Curried Lamb and Quinoa Stuffed Acorn Squash

Well, it is now officially autumn. Weather-wise, it came early this year up here in northeast Ohio; the trees are already turning, which usually doesn’t really begin to ramp up until the second week of October in this neck of the woods, and my winter wardrobe’s migration towards the front of our closet is also a bit premature.  It’s the last week of the season for our CSA and Beloved has begun clearing out our own gardens, as well.

I don’t think we’ll be buying as many apples this year, as we still have plenty of applesauce from last year, but I’m really looking forward to some apple-based dishes, both sweet and savory, and I’m going to try and make some apple cider jelly.

We’ve decided not to do a CSA share next year, but rather get our summer produce from our own gardens and supplement with purchases from local farmer’s markets.  There’s only so much we can consume, even with Darling Daughter back home and The Young One here for the summer and holidays, and some of what we grew ourselves simply went unharvested – mostly leafy greens – because we just couldn’t eat it all.

Winter squashes are in full swing about now, and my obsession with cooking and stuffing them continues unabated.  Last week, it was Mexican-inspired stuffed spaghetti squash; this week, it’s a Moroccan-flavored lamb and quinoa mixture heaped inside roasted acorn squash.

Acorn squash isn’t my favorite – that spot is reserved for butternuts and kabochas – but we had two we’d acquired through our CSA share and I decided, since they were sitting there on the counter, just staring me in the face, that I probably should do something with them.  I wasn’t in the mood for soup (that happened last night with our lone sweet dumpling squash), but another stuffed squash sure sounded like a good idea.  It wasn’t long before I was pulling the last pound of ground lamb from our freezer and the bag of sprouted quinoa from the pantry.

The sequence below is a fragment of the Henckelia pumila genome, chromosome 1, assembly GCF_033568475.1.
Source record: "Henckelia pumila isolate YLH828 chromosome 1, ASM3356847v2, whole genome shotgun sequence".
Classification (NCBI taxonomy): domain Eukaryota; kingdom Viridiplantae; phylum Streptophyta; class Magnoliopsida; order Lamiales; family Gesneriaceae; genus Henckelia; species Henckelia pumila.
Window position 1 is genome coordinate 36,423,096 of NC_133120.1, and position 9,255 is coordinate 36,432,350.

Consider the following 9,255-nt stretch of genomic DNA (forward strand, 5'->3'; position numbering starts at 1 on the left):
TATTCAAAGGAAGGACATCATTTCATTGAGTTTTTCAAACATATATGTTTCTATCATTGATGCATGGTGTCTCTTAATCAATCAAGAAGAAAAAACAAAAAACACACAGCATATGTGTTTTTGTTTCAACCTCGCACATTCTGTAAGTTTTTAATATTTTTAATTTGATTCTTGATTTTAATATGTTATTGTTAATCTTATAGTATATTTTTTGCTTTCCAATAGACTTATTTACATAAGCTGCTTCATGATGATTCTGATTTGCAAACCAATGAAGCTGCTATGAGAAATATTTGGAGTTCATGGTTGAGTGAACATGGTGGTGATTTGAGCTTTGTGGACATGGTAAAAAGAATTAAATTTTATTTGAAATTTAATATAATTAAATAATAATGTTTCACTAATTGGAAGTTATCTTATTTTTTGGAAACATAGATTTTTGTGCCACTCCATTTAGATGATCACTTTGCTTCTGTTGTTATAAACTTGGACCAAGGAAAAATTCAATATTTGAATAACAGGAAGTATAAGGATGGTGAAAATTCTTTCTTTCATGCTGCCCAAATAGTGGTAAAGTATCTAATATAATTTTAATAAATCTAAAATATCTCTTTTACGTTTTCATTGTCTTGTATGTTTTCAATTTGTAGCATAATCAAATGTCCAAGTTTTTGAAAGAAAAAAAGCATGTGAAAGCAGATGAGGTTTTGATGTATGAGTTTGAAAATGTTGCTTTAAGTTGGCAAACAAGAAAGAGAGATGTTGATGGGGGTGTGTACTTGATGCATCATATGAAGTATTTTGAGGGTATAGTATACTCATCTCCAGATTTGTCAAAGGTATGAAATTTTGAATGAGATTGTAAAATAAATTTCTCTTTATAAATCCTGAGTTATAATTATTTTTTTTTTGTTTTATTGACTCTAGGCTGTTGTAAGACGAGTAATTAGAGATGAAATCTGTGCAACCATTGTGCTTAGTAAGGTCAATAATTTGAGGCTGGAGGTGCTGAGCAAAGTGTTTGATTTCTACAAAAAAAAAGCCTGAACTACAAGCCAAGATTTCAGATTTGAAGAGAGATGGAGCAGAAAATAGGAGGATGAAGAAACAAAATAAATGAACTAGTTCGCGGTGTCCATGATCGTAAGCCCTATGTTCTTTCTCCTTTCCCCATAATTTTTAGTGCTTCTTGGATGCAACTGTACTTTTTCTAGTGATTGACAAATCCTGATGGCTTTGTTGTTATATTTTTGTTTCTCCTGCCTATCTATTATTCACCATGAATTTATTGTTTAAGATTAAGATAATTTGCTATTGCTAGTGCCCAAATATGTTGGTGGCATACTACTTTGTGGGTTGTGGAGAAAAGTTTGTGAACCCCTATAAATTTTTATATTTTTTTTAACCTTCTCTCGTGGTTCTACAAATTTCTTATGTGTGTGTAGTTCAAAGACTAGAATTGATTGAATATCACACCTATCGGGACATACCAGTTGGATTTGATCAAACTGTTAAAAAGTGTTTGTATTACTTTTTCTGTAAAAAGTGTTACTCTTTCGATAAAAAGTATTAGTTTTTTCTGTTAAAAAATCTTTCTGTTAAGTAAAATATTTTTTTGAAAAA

It turns out it was an excellent idea – this was just delicious (frankly, I’d have been happy eating just the filling; it was that good).  Darling Daughter and I shared one half between the two of us, while Beloved inhaled an entire half all on his own.  This is also one of those dishes that is even better the next day, and it reheats beautifully.

Curried Lamb and Quinoa Stuffed Acorn Squash. Liven up that ordinary roasted acorn squash with lamb, quinoa and curry powder.

Click the image to enlarge

Curried Lamb and Quinoa Stuffed Acorn Squash
Serves: 8
Ingredients
  • 2 medium acorn squash
  • 1 tablespoon olive oil
  • 1 pound ground lamb
  • 1/2 medium onion, diced
  • 1 clove garlic, finely chopped
  • 1 1/2 tablespoons curry powder
  • 1/2 teaspoon cinnamon
  • 1 teaspoon ground cumin
  • 1 teaspoon ground coriander
  • 1 1/2 teaspoons salt
  • 3/4 teaspoon freshly ground black pepper
  • 1 cup raisins, chopped
  • 1/2 cup chopped pistachios
  • 2 cups cooked quinoa
Instructions
  1. Preheat oven to 375 F.
  2. Cut the squashes in half, lengthwise, and scoop the seeds from the center. Rub each half with the olive oil; place cut side down on a shallow, rimmed baking sheet. Roast for 30 to 40 minutes, or until easily pierced with a fork.
  3. While the squash is in the oven, cook the lamb in a large, heavy skillet over medium-high heat, breaking it up as it cooks with a large wooden spoon. Once it has barely begun to brown, add the onion and continue cooking until most of the fat has rendered from the meat and the onion has softened. Stir in the garlic, curry powder, cumin, cinnamon, coriander and salt and pepper and cook until the meat is cooked through and the mixture is fragrant.